BRUTHALIA, BARKER AND THE UNABOMBER
It is clear that the strongest single influence on
Bruthalia has been the plays of Howard Barker, and people who are
familiar with Bruthalia continue to associate us with him. Even
with "The Dwarf," members of the audience would comment
on the Barkerian universe. Rather simply put, Barker's thesis is
that it takes a catastrophe to bring out the true nature of the
individual, and that what is revealed is not kindness and sense,
but rather beauty and paradox. These in turn generate desire and
alienation, those two great causes of historical and political catastrophe.
And so the circle is complete and the juggernaut of history winds
on. The UNABOM project is the continuation of Bruthalia's exploration
of the paradoxical in history and politics. If Bruthalia may be
said to have a mission, it is to expose common sense as inadequate,
unworthy, and quite simply an idiot's agenda for understanding the
mysteries of human behavior!
Yes we do want to understand Kaczynski, but not too
well, and certainly not as a psychological specimen. We have to
maintain a distance, and let his ideas and actions speak for themselves
on the stage. We have to respect the modesty of this theoretical
scientist who would have preferred his ideas to remain de-personalised,
unpolluted by the image of the hairy mountain man, and, especially,
not compromised by any insinuation of madness.
Of course this strange personality was not forged
in a vacuum. Not only is he a product of the turbulence of the sixties,
but in his rejection of society for the solitude of nature he reveals
a much earlier influence. Henry David Thoreau, (1817-1862), philosopher,
author, and naturalist was the first American intellectual to make
a sacrament of living alone in a cabin in the woods. He is known
for his book, "Walden," which relates those experiences,
and for his essay on Civil Disobedience. Kaczynski is a classic
Thoreauvian, albeit far more militant, less flexible, and with a
great deal of bitterness bound to his romanticism!
And here, in his desperate response to a mad society
we see the story that needs to be told, the story of a man confronting
his own powerlessness in the face of an anticipated technological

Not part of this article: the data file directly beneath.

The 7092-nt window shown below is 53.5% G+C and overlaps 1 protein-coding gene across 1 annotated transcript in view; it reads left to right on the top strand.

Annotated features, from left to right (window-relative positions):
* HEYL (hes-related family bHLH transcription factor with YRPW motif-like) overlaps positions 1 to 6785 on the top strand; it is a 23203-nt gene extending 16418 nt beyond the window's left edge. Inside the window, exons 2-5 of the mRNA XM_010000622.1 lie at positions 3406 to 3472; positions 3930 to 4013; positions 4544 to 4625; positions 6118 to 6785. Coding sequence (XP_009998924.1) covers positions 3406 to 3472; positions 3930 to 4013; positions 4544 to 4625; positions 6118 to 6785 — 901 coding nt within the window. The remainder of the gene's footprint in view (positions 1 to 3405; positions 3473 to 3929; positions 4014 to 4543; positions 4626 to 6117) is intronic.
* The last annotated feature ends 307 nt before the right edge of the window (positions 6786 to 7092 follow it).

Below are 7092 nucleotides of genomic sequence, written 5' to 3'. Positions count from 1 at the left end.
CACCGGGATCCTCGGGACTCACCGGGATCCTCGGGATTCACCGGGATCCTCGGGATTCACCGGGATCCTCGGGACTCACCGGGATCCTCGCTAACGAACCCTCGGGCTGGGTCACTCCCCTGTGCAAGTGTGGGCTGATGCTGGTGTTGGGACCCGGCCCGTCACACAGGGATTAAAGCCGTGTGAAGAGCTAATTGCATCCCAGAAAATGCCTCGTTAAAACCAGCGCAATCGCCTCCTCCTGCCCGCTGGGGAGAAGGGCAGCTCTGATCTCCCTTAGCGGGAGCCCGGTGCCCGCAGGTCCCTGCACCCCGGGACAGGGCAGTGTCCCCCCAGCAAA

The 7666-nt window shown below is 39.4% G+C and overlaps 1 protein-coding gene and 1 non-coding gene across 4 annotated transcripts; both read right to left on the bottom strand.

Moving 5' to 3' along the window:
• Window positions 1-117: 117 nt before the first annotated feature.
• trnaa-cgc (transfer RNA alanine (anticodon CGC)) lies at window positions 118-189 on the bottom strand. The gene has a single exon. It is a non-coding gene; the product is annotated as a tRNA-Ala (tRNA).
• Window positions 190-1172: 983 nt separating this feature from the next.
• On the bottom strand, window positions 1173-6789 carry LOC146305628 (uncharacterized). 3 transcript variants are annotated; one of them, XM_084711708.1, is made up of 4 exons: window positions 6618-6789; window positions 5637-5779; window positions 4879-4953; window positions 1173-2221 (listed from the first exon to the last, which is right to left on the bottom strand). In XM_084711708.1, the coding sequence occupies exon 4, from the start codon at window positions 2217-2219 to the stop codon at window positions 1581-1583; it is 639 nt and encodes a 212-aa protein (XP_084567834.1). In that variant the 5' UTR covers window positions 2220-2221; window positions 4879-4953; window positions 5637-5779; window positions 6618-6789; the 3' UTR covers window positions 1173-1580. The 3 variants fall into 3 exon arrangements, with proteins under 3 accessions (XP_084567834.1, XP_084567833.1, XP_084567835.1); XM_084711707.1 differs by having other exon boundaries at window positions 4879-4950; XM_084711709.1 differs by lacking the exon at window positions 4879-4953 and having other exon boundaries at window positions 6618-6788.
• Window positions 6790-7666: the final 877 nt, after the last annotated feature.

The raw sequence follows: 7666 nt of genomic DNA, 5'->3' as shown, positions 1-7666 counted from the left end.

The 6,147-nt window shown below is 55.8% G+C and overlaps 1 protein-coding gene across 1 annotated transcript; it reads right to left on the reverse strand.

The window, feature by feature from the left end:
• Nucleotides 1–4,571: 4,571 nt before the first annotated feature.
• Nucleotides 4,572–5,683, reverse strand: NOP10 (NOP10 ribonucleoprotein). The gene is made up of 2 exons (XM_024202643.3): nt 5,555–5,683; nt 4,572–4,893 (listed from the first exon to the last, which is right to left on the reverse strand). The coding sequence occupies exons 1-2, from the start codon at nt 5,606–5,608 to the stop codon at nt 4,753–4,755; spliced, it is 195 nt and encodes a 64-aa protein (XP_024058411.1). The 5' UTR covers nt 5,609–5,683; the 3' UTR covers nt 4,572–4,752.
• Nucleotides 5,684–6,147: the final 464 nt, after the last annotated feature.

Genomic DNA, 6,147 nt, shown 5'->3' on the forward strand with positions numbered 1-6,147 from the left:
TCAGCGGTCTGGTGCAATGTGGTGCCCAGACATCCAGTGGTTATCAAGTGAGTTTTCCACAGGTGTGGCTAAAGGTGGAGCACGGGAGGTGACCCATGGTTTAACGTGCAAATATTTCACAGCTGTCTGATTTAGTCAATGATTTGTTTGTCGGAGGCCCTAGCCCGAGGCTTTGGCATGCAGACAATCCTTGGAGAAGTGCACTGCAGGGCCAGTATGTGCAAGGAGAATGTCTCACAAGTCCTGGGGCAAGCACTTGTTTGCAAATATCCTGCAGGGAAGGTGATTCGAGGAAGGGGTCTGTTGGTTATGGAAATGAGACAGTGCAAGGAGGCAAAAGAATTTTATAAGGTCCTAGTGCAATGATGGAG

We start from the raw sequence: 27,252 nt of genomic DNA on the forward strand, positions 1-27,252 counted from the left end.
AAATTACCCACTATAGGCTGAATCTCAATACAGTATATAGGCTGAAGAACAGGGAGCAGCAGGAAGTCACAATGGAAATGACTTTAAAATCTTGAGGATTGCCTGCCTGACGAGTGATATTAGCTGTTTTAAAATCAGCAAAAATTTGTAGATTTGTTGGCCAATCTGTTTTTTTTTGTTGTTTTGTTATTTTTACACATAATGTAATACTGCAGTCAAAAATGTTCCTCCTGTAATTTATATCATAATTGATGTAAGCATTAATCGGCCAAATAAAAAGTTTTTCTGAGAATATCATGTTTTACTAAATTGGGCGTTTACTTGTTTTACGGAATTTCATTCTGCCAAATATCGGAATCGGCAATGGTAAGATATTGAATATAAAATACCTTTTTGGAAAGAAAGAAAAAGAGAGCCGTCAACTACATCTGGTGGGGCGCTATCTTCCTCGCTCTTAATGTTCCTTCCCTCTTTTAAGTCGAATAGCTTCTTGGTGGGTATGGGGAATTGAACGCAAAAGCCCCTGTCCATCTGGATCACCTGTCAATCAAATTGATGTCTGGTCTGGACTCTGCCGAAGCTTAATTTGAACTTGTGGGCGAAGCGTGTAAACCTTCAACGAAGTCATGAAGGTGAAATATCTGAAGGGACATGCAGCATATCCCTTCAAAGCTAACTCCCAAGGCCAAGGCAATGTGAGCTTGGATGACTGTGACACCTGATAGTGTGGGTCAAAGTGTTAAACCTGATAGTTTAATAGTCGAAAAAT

catastrophe. He who was raised and educated to be an integral part
of that catastrophe, is denied participation by the edicts of his
own conscience. Like St. George confronting the dragon, he makes
a desperate choice about whether the end justifies the means, and
embarks on his hero's journey. His journey takes him from the establishment
to the outer fringe, from being an obscure nerd to being a publicity
hound, from being a passive theoretician to being a violent activist.
And eventually his journey takes him back again from the freedom
and isolation of the Montana woods to incarceration in a high security
prison cell scanned by closed circuit television cameras. But in
spite of ending up in prison, TK's life can hardly be seen as a
failure. Very few independent thinkers have been so successful in
bringing their ideas to such a wide audience.
(And he must have had some fun on the way! As a child
he had been a prankster, entertaining the neighbours with his clever
explosions. There is something deliciously absurd in blowing things
up. As if it shouldn't be like that. As if it shouldn't be possible
for things to disappear just like that, POOF, like some pure act
of imagination. The universe becomes vulnerable. Its laws lose their
As he sees it, his maimings and killings were necessary
manipulations of the media and other public institutions. He made
the FBI itself an agent of his propaganda machine. As Thoreau wrote,
"I quietly declare war with the State, after my fashion, though
I will still make use and get advantage of her as I can, as is usual
in such cases." We too are not exempt, for even now he is manipulating
our curiosity to promote his ideas. Even this project is somehow
an extension of his master plan.
And what of his ideas, what of his manifesto?
Has this notorious serial killer bent his evil genius to the task
of polluting our minds with his toxic thought-viruses? In fact he
makes some very important points that contribute to the growing
debate over the dangers of runaway technological progress. The issues
he addresses are receiving more and more exposure in the popular
media. Recent issues of both "The Economist" and "Press"
have devoted their cover stories to the dangers of gene technology.
Major trade wars between the United States and Europe are looming
on the horizon because the World Trade Court does not seem to be
able to resolve their unequal enthusiasms for agricultural technologies.
Kaczynski's catastrophe is slowly becoming ours.